In addition, both stress conditions caused upregulation of the methionine chain-elongation (BCAT) protein, catalyzing the terminal steps of methionine, which could be a substrate enhancement for cellular development. In connection to this, S-adenosylmethionine was downregulated, suggesting that channeling methionine was inhibited to form SAM for one-carbon metabolism when this methionine pathway was regulated by both conditions. The result agrees with the mutation of SAM that can result in a dramatic accumulation of methionine (Shen et al., 2002) for cellular development. In addition, many amino acids in both conditions were expressed similarly to up- and downregulation, respectively. These included multiple aminotransferases, which yield fates for amino acids including the rearrangement of new amino acid formation or complete intracellular recycling to alpha, keto acids, ammonia, or pyruvate. The results show that, despite photosynthesis, electron transport, light-harvesting, and the carbon fixation processes being decreased by both conditions, the total lipid and cellular carbon content per cell increased due to the utilization of upregulated proteins in glycolytic pathways and long-chain fatty acids.

Histones are a primary component of eukaryotic chromatin; modulation of this can affect the DNA binding, replication, and protein folding relevant to cell cycle progress (Li et al., 2018). It is shown that decreased abundances of histone in both conditions in this study would greatly impact smooth cell cycle progress and cellular development of diatoms. The MMR protein and associated DNA repair are essential to maintain the integrity and continuity of general information in eukaryotic cells. The study shows downregulation of this MMR at both stress conditions, suggesting a reduction in the DNA repair process. PCNA is a potential molecular marker for the phytoplankton metabolic process, and its higher expression ensures a smooth cell cycle (Zhang et al., 2019). Consistent with this, decreased abundances of this PCNA in this study indicate a further reduction in the cell cycle process of S. dohrnii. Cell division CDK is an engine of the cell cycle in phytoplankton and their DNA replication (Zhang et al., 2019). Downregulation of this CDK at both conditions shows that it might play an essential role in decreasing cell growth and abundances under stress conditions like Si and temperature.


The results showed that the limitation of both silicate and temperature has common and specific metabolic responses to inhibit cellular development and growth of the diatom S. dohrnii. Nutrient assimilation and utilization were decreased at both conditions at different extent, reflected to impact PSII and NADPH production in silicate-limited cells and PSI and ATP production in lower-temperature cells. Notably, both stress depressed carbon fixation and photorespiration but simultaneously endorsed lipid and carbohydrate accumulation. Besides, both limitations have their own cell cycle-related protein alteration leading to metabolic imbalances in the transcription and translation process in temperature- and silicate-limited cells, respectively. Moreover, ribosome assembly in both limitations decreased its process, although in different extent, leading to reduced functional protein synthesis for the cellular development and growth of the diatom S. dohrnii. The integrative approach revealed previously unrecognized silicate and temperature that are dependent on mechanisms in growth and cellular development of marine diatoms, which could be valuable to understand how nutrients (Si) and the temperature are different for a diatom’s functional activity in the marine environment for their ecological success.

Data Availability Statement

The raw mass spectrometry proteomics data and analysis file have been submitted to ProteomeXchange via PRIDE database ( with identifier PXD021705.

Author Contributions

ST and JS designed the study. ST performed the laboratory experiment, carried out data analysis, and defined the manuscript content. MG reviewed and revised the manuscript. JS coordinated this investigation and provided guidance, funding, and facilities to perform the experiment. All authors contributed to the article and approved the submitted version.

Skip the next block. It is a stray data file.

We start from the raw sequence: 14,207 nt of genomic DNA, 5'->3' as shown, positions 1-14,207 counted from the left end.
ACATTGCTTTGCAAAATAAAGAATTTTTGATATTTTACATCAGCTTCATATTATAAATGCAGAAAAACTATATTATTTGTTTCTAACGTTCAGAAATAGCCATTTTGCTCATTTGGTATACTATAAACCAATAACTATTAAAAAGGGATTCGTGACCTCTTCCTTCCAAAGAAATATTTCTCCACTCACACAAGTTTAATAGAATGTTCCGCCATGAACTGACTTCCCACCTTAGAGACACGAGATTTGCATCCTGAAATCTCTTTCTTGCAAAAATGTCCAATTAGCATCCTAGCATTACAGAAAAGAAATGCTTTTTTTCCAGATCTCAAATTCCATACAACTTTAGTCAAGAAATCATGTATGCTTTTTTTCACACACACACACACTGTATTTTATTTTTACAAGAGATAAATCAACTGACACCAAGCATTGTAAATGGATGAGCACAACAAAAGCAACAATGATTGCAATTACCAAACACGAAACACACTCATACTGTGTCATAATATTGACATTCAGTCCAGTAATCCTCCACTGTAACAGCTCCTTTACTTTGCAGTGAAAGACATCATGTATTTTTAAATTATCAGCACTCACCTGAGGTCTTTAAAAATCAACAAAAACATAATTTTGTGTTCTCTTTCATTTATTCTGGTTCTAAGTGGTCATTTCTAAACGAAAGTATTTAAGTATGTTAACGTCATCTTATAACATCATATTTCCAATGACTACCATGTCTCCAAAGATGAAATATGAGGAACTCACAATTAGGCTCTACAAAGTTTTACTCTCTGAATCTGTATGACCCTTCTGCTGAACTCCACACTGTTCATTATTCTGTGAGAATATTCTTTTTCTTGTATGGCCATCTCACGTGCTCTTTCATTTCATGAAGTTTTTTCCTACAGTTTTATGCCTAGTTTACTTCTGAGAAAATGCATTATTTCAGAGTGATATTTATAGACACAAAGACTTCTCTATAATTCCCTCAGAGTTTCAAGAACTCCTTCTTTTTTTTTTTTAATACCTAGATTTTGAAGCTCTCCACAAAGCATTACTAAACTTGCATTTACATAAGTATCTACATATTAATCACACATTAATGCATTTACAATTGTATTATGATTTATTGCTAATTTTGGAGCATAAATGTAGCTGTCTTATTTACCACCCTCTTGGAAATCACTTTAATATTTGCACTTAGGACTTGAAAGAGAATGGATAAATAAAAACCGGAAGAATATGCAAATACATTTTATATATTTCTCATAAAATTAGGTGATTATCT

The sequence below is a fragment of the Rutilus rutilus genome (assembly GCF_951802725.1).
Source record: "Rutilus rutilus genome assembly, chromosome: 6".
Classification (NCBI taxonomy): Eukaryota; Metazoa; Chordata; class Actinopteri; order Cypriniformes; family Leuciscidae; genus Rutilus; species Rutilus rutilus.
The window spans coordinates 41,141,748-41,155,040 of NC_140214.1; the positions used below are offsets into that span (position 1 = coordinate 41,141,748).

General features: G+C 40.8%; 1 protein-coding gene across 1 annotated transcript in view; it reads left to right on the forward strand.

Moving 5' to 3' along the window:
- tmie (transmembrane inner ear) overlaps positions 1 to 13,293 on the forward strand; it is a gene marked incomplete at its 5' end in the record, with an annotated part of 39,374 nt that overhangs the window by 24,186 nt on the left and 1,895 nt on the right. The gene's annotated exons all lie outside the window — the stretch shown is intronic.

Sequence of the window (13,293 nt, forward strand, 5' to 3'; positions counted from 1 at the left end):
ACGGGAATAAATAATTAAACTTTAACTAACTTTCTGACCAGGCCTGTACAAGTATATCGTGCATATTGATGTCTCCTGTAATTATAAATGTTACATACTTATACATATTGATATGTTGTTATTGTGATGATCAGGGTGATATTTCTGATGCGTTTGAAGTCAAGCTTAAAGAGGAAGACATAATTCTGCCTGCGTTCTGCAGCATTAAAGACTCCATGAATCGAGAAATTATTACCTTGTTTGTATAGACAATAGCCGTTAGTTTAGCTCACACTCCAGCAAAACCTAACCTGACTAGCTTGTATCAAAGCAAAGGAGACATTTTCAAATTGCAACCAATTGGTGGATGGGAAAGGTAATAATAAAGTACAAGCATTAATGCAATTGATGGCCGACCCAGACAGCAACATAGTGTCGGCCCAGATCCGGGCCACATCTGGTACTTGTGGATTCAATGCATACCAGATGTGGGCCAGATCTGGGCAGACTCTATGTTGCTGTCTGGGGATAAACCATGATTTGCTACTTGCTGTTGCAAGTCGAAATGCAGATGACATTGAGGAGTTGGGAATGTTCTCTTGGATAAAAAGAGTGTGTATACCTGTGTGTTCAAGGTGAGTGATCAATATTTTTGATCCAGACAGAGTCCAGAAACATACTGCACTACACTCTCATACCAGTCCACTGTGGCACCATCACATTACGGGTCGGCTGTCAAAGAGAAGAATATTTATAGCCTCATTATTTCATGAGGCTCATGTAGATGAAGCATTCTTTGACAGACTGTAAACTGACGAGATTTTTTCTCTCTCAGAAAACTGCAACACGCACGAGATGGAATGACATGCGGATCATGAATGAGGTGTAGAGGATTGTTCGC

This research was financially supported by the National Key Research and Development Project of China (2019YFC1407805), the National Natural Science Foundation of China (41876134, 41676112, and 41276124), the Tianjin 131 Innovation Team Program (20180314), and the Changjiang Scholar Program of Chinese Ministry of Education (T2014253) to JS.

Conflict of Interest

The authors declare that the research was conducted in the absence of any commercial or financial relationships that could be construed as a potential conflict of interest.


JS dedicate this article exclusively to the tribute of deceased MG for his significant contribution to the field of Algal Biology.

Supplementary Material

The Supplementary Material for this article can be found online at:

Supplementary Table 1 | Annotation details of overall identified proteins.

Supplementary Table 2 | Identification of down and up-regulated proteins in silicate and temperature limited conditions.

Supplementary Table 3 | DEP associated with photosynthesis, carbon and ribosome metabolism in both silicate and temperature limited conditions.


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Keywords: silicate, temperature, diatom, iTRAQ, ribosome metabolism, photosynthesis, comparative proteomics, carbon metabolism

Citation: Thangaraj S, Giordano M and Sun J (2020) Comparative Proteomic Analysis Reveals New Insights Into the Common and Specific Metabolic Regulation of the Diatom Skeletonema dohrnii to the Silicate and Temperature Availability. Front. Plant Sci. 11:578915. doi: 10.3389/fpls.2020.578915

Received: 01 July 2020; Accepted: 28 September 2020;
Published: 05 November 2020.

Edited by:

Hanhua Hu, Institute of Hydrobiology, Chinese Academy of Sciences, China

Reviewed by:

Weichao Huang, Carnegie Institution for Science, United States
Yufang Pan, Institute of Hydrobiology, Chinese Academy of Sciences, China

Copyright © 2020 Thangaraj, Giordano and Sun. This is an open-access article distributed under the terms of the Creative Commons Attribution License (CC BY). The use, distribution or reproduction in other forums is permitted, provided the original author(s) and the copyright owner(s) are credited and that the original publication in this journal is cited, in accordance with accepted academic practice. No use, distribution or reproduction is permitted which does not comply with these terms.

*Correspondence: Jun Sun,